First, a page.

By all means, homes should aim to reduce their electricity consumption both before and after going solar. But this brings us back to the importance of appropriate solar system sizing: To undersize is to err on the side of caution, as long as a household isn’t expecting to increase power usage in the near future (due to, for example, an addition to the home or the family that lives in it).
Monitor your solar system’s productivity
The term ‘prosumer‘ (producer-consumer) has become something of a buzzword in the electricity industry in the past several years. In addition to the ‘producer’ aspect, the term also denotes a tendency to be proactive in controlling consumption habits to ensure they’re saving the most money possible. The prosumer is differentiated from ordinary consumers, who are passive and make no effort to change their habits to save money. As more homes invest in solar systems and grow increasingly disgruntled at rising retail electricity rates, the number electricity prosumers grows.
The most vigilant prosumers will not only monitor and police their own electricity usage, they’ll also have a good idea of how much power their solar system produces and adapt their behaviour accordingly. There are countless tools available for this purpose, many of which allow remote monitoring. Most inverter manufacturers these days even build monitoring capability into their devices, or offer them as easy add-ons. Some companies (such as Sun Monitoz, Solar Analytics and Onyx Solar) offer complementary solutions which will give system owners a clearer idea of what their system should ideally be producing compared to what is in fact producing.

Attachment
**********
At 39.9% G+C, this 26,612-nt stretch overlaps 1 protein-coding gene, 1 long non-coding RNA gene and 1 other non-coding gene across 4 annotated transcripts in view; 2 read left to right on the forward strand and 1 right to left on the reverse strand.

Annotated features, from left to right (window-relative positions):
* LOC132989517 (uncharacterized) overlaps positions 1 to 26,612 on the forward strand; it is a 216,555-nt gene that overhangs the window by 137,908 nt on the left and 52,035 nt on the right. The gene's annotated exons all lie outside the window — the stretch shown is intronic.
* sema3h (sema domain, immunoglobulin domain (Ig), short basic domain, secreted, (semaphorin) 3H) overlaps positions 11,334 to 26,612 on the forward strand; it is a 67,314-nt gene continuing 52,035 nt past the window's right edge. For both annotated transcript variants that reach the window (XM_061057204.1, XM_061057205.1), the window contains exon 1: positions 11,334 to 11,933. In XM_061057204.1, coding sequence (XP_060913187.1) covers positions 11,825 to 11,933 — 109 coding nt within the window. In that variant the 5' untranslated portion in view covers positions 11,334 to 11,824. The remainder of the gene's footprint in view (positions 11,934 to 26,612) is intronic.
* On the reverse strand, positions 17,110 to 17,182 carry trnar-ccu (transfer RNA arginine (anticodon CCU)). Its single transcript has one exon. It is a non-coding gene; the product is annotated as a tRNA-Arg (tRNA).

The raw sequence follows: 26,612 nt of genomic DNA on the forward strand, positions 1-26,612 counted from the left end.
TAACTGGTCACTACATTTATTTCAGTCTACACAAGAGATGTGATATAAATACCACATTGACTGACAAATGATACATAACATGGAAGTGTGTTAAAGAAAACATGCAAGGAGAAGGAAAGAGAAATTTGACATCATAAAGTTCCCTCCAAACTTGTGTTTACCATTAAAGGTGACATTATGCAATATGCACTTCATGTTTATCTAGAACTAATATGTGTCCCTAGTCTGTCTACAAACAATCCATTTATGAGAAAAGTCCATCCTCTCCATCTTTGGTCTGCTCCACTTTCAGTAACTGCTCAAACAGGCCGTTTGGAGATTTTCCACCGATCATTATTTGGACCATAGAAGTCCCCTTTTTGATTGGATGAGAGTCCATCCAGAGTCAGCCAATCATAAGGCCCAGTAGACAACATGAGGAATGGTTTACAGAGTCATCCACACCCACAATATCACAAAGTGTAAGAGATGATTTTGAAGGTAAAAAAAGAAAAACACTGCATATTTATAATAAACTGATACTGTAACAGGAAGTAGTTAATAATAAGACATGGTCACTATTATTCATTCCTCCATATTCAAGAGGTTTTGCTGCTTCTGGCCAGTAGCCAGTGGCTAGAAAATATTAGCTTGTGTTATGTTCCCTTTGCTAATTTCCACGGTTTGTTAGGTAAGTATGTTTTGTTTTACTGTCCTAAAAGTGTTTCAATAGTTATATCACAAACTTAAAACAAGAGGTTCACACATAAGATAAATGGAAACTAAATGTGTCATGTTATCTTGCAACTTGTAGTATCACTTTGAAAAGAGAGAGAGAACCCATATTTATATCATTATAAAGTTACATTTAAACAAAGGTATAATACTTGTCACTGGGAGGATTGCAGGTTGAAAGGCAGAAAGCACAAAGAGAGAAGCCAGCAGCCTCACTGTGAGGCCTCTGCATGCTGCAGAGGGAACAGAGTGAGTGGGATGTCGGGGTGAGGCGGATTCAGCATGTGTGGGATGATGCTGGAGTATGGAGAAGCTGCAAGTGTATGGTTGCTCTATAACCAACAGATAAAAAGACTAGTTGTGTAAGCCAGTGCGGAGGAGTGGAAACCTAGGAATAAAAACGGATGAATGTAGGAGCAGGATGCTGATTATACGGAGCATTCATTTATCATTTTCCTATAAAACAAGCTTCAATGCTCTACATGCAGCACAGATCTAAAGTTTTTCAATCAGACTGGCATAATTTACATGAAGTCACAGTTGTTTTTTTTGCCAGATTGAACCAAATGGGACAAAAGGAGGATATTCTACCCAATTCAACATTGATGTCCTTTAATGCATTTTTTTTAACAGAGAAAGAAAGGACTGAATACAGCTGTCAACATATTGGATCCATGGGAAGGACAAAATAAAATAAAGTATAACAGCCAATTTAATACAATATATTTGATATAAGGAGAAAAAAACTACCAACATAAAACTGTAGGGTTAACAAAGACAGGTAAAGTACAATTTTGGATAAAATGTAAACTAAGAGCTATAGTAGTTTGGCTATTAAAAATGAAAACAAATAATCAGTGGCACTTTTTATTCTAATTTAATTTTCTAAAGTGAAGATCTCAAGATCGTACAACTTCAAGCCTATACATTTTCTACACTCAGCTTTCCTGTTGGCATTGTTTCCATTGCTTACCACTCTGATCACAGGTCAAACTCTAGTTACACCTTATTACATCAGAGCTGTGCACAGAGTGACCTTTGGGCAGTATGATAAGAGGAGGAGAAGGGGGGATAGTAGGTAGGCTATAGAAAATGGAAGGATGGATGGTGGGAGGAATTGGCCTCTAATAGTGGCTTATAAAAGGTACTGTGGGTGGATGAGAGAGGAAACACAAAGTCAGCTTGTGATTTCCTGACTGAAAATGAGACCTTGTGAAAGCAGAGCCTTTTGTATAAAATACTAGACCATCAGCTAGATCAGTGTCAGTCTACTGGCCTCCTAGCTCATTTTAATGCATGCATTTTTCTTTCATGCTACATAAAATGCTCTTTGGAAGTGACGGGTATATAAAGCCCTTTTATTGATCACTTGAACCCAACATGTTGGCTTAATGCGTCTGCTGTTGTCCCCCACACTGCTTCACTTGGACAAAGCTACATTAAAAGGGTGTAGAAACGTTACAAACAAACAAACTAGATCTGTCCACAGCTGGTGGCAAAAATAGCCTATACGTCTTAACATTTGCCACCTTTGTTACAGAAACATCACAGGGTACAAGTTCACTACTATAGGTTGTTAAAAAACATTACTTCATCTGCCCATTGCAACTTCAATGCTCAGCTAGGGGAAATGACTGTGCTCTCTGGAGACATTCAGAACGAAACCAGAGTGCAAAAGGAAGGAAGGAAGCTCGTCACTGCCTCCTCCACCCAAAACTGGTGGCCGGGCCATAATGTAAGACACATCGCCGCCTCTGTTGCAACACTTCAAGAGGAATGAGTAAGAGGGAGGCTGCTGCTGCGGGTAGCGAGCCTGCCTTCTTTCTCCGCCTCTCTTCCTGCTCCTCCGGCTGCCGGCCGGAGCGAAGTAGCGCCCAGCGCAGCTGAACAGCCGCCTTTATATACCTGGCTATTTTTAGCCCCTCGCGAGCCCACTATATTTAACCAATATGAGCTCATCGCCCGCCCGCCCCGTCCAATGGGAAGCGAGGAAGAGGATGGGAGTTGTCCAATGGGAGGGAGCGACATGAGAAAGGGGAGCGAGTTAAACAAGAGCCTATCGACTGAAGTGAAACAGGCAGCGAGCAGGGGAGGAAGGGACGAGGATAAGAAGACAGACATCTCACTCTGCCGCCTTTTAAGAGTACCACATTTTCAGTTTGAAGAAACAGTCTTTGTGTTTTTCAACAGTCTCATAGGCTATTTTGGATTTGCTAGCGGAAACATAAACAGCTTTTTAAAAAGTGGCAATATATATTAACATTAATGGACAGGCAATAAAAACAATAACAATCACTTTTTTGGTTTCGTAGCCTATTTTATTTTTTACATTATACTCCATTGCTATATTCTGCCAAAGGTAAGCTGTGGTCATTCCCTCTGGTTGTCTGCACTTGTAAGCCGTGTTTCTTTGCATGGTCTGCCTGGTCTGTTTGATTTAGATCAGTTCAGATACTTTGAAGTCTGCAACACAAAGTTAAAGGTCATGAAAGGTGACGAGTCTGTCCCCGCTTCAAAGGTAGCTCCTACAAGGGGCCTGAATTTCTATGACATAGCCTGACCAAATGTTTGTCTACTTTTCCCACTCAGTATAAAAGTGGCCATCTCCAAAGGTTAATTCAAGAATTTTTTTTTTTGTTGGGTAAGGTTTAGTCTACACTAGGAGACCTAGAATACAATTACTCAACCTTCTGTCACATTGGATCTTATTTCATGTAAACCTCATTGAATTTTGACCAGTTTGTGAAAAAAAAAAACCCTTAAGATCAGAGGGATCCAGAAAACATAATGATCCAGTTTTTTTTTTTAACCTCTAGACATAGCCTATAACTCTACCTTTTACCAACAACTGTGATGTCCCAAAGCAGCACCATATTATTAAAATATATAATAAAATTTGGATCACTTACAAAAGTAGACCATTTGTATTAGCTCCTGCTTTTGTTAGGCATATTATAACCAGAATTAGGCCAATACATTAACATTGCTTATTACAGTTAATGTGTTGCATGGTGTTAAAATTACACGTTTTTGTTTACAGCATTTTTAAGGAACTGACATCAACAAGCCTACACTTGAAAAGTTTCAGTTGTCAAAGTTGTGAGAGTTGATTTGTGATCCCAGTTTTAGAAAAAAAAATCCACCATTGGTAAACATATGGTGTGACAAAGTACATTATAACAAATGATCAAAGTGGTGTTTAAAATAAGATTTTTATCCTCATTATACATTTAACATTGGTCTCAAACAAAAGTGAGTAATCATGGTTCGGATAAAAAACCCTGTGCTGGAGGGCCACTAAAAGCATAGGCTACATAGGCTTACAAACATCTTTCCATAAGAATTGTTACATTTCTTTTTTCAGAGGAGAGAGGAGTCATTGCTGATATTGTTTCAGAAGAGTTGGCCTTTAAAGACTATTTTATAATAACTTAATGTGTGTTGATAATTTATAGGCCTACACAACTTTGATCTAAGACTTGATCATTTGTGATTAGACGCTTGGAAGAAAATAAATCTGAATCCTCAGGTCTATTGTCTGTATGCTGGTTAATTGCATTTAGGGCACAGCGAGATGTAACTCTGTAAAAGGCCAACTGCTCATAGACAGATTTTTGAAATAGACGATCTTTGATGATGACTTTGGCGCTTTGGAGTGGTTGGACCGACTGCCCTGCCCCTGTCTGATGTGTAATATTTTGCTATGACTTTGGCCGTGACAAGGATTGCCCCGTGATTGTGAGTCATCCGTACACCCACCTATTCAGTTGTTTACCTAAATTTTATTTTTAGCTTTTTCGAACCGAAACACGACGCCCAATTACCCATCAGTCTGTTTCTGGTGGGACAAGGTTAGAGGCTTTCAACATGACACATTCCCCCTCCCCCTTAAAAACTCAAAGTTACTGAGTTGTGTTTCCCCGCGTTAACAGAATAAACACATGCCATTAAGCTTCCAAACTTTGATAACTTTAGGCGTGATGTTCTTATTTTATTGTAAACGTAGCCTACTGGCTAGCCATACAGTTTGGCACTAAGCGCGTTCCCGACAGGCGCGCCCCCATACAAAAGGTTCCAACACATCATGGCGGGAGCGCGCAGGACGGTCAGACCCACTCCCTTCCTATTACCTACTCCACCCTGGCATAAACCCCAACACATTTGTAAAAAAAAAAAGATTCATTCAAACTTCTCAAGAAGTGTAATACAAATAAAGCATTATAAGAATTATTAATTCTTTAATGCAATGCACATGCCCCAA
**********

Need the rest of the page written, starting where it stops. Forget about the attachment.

Checklist: How to get the most from your solar panels
To summarise the above points into 4 bullets:
- Choose your system size wisely by knowing your electricity usage levels and behaviour
- Know your devices and when to use them–which devices use how much power?
- Take your electricity consumption into your own hands–be proactive in reducing consumption by replacing inefficient devices, shutting off devices not in use, and shifting as much of your consumption to the daytime hours as possible
- Monitor your system’s output so that you know when to use electricity–and how much to use
© 2014 Solar Choice Pty Ltd
He is now the communications manager for energy technology startup SwitchDin, but remains an occasional contributor to the Solar Choice blog.
James lives in Newcastle in a house with a weird solar system.